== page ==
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Effect of different methods of castration on behaviour and plasma cortisol in calves of three ages


Research in Veterinary Science 56(1): 8-17
Effect of different methods of castration on behaviour and plasma cortisol in calves of three ages
Calves of six, 21 and 42 days were either handled (controls) or castrated by Burdizzo, by surgical or by rubber ring techniques and their behaviour and plasma cortisol monitored for three hours after treatment. The rubber ring caused significant increases in active behaviour and abnormal postures for two hours compared with handled or castrated by Burdizzo and surgical techniques, and surgical techniques resulted in a significant increase in abnormal standing, particularly in the first 30 minutes. Abnormal behaviour and posture were recorded less frequently in six-day-old calves. The mean cortisol peaks for six-, 21- and 42-day-old calves were, respectively, 36, 31 and 23 nmol litre-1 in the handled groups; 60, 43 and 48 nmol litre-1 in the rubber ring groups; 77, 50 and 62 nmol litre-1 in the Burdizzo groups; and 106, 63 and 107 nmol litre-1 in the surgical groups. The greatest cortisol response occurred in 42-day-old surgically treated calves and the shortest response after Burdizzo castration. These responses suggest that irrespective of age, all methods of castration studied caused acute pain. Burdizzo castration appeared to produce the least pain, particularly in younger calves.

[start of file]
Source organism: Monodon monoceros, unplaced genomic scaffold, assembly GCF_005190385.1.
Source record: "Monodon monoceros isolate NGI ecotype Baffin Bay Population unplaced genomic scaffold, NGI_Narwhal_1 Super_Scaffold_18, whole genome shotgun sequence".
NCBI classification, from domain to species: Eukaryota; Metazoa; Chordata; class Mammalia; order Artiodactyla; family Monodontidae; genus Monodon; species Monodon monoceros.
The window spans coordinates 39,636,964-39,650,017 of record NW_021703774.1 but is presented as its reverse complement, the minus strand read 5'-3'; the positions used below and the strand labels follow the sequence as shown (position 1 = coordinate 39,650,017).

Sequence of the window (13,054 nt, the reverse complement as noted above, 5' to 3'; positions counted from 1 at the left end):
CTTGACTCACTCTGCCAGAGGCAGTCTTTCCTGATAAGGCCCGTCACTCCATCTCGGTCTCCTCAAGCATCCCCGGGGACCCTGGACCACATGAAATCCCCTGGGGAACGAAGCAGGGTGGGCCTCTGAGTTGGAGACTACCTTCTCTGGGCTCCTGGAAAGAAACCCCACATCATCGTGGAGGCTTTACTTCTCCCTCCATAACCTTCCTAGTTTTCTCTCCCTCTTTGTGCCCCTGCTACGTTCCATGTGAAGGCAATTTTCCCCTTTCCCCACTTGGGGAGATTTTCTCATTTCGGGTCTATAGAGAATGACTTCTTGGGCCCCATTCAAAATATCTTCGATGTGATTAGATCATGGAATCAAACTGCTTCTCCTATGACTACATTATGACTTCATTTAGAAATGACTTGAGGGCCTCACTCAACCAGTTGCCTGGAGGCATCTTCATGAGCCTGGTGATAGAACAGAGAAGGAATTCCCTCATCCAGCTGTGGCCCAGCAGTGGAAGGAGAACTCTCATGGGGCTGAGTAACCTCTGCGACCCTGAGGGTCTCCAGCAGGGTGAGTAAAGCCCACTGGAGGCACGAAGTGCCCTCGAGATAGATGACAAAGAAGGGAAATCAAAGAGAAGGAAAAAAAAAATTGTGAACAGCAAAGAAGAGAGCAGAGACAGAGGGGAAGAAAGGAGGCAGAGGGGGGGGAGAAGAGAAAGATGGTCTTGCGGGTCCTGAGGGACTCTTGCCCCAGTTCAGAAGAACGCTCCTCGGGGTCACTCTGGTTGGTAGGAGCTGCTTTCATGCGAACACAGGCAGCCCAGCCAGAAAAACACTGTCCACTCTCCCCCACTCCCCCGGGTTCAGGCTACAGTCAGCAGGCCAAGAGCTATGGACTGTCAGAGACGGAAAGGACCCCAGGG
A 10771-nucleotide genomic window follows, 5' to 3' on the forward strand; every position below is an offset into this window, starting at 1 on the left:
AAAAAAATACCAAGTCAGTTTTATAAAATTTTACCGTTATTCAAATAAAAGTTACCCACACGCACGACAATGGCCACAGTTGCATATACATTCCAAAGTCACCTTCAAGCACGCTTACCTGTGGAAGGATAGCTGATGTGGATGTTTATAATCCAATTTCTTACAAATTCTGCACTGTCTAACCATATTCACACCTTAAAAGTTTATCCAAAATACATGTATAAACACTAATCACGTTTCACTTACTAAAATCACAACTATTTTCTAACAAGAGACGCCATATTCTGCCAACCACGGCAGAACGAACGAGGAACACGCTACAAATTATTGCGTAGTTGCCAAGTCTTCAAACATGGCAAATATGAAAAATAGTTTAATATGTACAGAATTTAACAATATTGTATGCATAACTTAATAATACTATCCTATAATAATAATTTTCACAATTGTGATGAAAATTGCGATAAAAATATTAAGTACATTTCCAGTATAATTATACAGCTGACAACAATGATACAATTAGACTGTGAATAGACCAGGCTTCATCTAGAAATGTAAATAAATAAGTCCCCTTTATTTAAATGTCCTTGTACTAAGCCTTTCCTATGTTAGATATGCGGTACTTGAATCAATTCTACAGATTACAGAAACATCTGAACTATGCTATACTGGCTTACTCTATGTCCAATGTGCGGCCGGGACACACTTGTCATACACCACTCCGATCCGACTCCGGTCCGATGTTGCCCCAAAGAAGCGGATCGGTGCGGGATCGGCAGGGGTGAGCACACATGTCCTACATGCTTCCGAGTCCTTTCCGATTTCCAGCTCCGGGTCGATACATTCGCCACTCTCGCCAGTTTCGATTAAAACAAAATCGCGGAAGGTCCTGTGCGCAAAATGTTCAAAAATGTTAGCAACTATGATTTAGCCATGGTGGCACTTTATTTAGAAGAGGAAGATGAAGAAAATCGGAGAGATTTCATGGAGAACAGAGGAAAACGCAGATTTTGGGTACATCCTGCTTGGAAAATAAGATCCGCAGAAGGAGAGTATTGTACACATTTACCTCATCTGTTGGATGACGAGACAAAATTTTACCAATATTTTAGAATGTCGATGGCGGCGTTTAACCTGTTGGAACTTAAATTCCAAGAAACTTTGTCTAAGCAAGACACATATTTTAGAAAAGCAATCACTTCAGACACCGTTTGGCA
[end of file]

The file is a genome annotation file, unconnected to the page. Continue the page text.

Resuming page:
Accession: 002355057

PMID: 8146458

DOI: 10.1016/0034-5288(94)90189-9

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